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Tuesday, May 3, 2016

Long trip ends where it all began

Thursday, June 29, 2006

MEMORY LANE: Jay and Nita Stephens of Dallas, Texas, took a trip down memory lane last month when they rode their Harley Road King to Myrtle. Jay is a 1966 graduate of Couch High School and grew up in the Myrtle area.

OREGON COUNTY -- For the past five years Jay and Nita Stephens have owned a Harley Davidson Road King and have traveled over 65,000 miles on the motorcycle.

Jay is a 1966 graduate of Couch High School. He now is a detective for the Dallas, Texas, Police Department.

The Stephenses finished up a 5,000-mile bike trip recently by returning to Jay's stomping ground of Myrtle before returning to Dallas.

The couple started their trip in late May by riding from Dallas to Washington, D.C., to the Memorial Day Veterans Rolling Thunder rally. After three days in Washington they rode to Asheville, N.C., to New York City's Ground Zero and to visit an old Navy buddy.

From there they rode to Cape Cod, Md., and had dinner with another Navy friend before continuing onto New Hampshire, Maine and Vermont and ending up in Niagara Falls, Canada. "Spending the night at Niagara and taking the Maid of the Mist boat ride was a high point of the trip," Nita said.

They road across Canada toward Detroit, into Ohio, through Indiana, Illinois and Kentucky.

After a night in Russellville, Ark., they arrived in Myrtle on June 5. Jay reminisced about downtown Myrtle, the post office and his childhood days in Oregon County.

He enjoyed a piece of pie and a glass of iced tea at the Myrtle Cafe while looking at old pictures of the Crass family hanging on the cafe wall. Stephens is the grandson of the late Robert and Irene Crass, longtime Myrtle residents.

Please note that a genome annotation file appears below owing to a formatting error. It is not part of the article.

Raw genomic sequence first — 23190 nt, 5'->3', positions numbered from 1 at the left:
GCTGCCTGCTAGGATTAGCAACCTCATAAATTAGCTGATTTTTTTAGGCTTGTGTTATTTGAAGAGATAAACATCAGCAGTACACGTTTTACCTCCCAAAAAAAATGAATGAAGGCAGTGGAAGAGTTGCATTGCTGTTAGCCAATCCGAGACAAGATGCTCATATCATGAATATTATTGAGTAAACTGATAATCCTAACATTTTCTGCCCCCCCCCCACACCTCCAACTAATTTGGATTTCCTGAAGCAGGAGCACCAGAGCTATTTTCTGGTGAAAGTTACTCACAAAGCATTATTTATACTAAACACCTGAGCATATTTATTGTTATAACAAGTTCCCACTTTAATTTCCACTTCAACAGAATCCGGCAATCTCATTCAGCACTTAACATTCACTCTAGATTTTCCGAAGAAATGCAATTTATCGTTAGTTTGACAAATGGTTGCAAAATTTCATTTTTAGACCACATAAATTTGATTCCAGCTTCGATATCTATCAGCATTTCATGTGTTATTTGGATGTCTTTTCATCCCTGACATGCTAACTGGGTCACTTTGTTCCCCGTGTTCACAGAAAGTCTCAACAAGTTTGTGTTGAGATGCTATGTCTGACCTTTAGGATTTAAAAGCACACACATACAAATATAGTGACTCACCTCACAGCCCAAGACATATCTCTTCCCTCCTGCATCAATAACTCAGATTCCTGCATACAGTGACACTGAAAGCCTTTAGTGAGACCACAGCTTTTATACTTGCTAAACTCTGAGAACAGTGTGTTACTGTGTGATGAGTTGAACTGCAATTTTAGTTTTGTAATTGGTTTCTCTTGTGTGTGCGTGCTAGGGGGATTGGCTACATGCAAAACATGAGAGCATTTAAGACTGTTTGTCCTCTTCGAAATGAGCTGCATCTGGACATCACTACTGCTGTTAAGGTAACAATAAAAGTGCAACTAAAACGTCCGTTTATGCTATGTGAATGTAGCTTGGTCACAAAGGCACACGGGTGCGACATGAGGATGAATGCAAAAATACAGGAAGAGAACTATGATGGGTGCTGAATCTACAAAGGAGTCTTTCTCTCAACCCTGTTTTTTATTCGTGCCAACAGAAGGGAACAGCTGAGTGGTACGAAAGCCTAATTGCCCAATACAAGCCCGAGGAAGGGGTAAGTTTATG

Then they rode the Harley on the dirt road up the big hill, past Byrd Church to Jay's old home place. The home he grew up in is still owned by his Uncle Harry Crase.

"It was surprising the house was in such good shape. There was an old tractor sitting near the garden area," he said. Stephens said the trees had grown a lot and obscured the view of the family's original home place across the road.

From there they headed up the road to Couch School. "Couch School, home of the Indians, is where Jay played many games of basketball," Nita said.

The couple rode to Thayer and took in the sites and changes. Jay had returned to the Thayer/Myrtle area to visit relatives, attend funerals and one school reunion but had not had a day with his wife to show her around where he grew up.

They road south to Mammoth Spring and Stephens commented there was an insurance agency where the old Tastee Freez was once located.

"Things have really changed over the years, but it was a fun trip down memory lane," Jay said. He said he holds many fond memories of his childhood days growing up in Oregon County.

After graduating from high school Jay joined the Navy for four years. After his discharge from the service he visited relatives in Dallas and found a job there with the Dallas Police Department.

The Stephenses have been married 34 years and have one grown daughter.

Stephens said his life and family are now in Texas but he has never forgotten his hometown. "My family, friends and teachers from this rural area, along with the morals and values of the time I grew up, have all made me the man I am today. South-central Missouri was a good place to grow up," he said.

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